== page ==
Early season used to be a straight forward affair. But that was when cycling was a whole lot more Eurocentric than it still is today. The first events of the year would be sometime in February down around the Mediterranean, before the racing would quickly drift up north to Belgian Classics territory.
Remnants from this old calendar still exist. But splattered around them on the schedule are a whole raft of newer events in locations alien to that old school cycling world. From Australia to South America, the Middle East and back to the Balearics, World Tour teams will be racking up the air miles in January and February.
We take a look at some of the most prominent early season events.
Tour Down Under
Dates: January 11-14 (Women); January 16-21 (Men)
What is it? Pretty much what it says on the tin, mate.
The Tour of Australia? Well, the governmental region of South Australia to be specific. Stages head out into the Barossa and McLaren Vale vineyards, climb the Adelaide Hills and take in scenic rolls along the St Vincent Gulf coast. Introduced as Adelaide’s response to losing the Australian Grand Prix, this year’s men race will be the twentieth edition.
Suits: Australians, who typically come into the race bronze and fit after their homeland summer. The men’s race has seen a home win 12 times, including a record four wins by Simon Gerrans, while all three editions of the relatively new women’s tour (including this year’s race, which finished on Sunday with Amanda Spratt taking her second consecutive title) have been won by Aussies. Andre Greipel has also won twice while the recent introduction of a hillier parcours has seen the like of Richie Porte and Rohan Dennis score victories.
Typical photo op: Rider holding baby kangaroo at the beach.
Vuelta San Juan
Dates: January 21-28
The Argentinean one? Correct. The Vuelta San Juan took over from Vuelta San Luis as South America’s foot in the early season door last year. San Juan’s race is actually the longer established of the two events with 2018 bringing its 36th edition but it only started to attract a more international field in 2017 after San Luis (pictured) ran into financial difficulties.
What’s the terrain? Tucked up close to the Andes, think barren landscapes with some city-ring-road action thrown in. There’s something here for sprinters and time trial specialists but the main event is stage five’s spectacular summit finish on Alto Colorado which tops out at over 2,500m. Rui Costa won that stage in 2017 while Bauke Mollema took the overall.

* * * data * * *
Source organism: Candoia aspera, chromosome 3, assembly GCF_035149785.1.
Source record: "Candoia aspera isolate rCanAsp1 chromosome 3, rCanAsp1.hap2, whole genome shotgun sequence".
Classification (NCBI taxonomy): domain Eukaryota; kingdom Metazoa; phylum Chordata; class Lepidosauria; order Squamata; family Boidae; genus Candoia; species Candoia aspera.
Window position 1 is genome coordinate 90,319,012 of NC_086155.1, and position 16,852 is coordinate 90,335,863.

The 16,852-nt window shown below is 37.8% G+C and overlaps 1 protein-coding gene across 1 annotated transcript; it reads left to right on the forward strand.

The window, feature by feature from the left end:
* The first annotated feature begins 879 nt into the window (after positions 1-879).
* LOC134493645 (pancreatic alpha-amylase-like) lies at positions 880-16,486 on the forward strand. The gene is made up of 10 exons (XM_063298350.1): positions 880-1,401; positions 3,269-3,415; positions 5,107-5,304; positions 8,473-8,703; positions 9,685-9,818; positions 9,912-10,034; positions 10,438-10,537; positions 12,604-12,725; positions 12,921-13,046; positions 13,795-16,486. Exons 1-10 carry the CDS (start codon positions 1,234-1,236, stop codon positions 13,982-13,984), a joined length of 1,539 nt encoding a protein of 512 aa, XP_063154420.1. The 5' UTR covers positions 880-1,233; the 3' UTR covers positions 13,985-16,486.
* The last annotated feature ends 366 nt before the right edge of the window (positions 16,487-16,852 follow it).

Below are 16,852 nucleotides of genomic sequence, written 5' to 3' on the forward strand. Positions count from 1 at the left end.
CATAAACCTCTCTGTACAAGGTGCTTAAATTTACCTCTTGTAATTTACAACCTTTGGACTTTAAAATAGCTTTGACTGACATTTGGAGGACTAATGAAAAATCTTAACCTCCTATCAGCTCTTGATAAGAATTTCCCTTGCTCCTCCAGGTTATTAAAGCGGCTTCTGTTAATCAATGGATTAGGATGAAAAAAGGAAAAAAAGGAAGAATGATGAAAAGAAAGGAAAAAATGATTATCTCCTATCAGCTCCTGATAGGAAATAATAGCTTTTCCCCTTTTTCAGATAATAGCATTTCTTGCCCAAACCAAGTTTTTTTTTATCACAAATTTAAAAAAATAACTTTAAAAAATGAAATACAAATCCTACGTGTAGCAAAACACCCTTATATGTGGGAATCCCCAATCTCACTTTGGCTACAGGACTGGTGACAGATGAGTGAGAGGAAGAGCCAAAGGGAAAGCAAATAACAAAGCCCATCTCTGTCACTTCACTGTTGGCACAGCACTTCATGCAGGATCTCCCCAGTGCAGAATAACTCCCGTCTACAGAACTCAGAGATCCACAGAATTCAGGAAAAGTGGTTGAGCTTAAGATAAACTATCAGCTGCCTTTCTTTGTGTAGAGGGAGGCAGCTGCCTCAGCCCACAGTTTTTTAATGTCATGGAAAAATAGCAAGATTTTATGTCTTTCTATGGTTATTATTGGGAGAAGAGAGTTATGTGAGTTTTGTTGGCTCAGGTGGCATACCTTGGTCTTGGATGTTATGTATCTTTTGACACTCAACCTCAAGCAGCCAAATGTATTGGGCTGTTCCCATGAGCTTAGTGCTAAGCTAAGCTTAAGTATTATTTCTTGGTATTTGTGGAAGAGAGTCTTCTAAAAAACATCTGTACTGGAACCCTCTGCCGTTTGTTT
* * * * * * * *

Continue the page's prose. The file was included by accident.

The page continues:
So who’s in? UAE, Movistar, Bahrain-Merida, Trek-Segafredo and Quick Step have all confirmed. Vincenzo Nibali and Fernando Gaviria are the biggest names making the trip.
Don’t forget: Your sunscreen – last year brought several shortened stages amid rider protests as the mercury went north of 40 degrees.
Dates: January 25-28
In a nutshell: Four individual races, or Trofeos, over the course of one week. With Mallorca a favoured training ground and teams able to swap riders in and out of their squads, it all adds up to an ideal early-season test.
Mallorca is hilly, isn’t it? The Trofeo Serra de Tramuntana starts in Sóller and finishes in Deià on the northwest coast and has the most climbing of the four races – some 2,800m over its 140km. Tim Wellens won there in 2017 while Britain’s Dan McLay won the flatter Trofeo Palma from a 40-strong bunch sprint.
History lesson: First held in 1992, over the years the races have changed with many of the island’s towns having a Trofeo at one stage or other. The race into Palma used to open the week but since 2015 it has instead brought proceedings to an end.
World Tour Team Roll-Call: Sky, Bora-Hansgrohe, Trek-Segafredo and Movistar.
Cadel Evans Great Ocean Road Race
Dates: January 27 (Women); January 28 (Men)
Cadel has his own race? Sure. Since 2015 Evans has put his name to a one day race near Melbourne, that passes through his home town of Barwon Heads. The event also includes a couple of criteriums and a mass participation People’s Ride.
Why? Why not? The world’s best teams have made the long trip from Europe for the Tour Down Under earlier in the month and the long established Herald Sun Tour starts a few days later. This fills the gap nicely and provides a testing race to help teams in their preparation for Europe’s one-day classics.
What’s the route? Out from Geelong for a blast along the Surf Coast and, briefly, the Great Ocean Road, before heading back inland for the Challambra Crescent climb (1km at 10%) and a sprint finish on the Geelong waterfront.
What’s new? The women’s peloton will scale the Challambra Crescent climb for the first time.
Etoile de Bessèges
Dates: January 31-February 4
This is France, right? Oui. The Gard department to be exact, between the Rhône River and the Cévennes national park. Dating from 1971 this is France’s first major stage race of the season. On la carte are four stages of around 150km and a race closing 10.7km ITT with a haul up to the finish-line in Ales.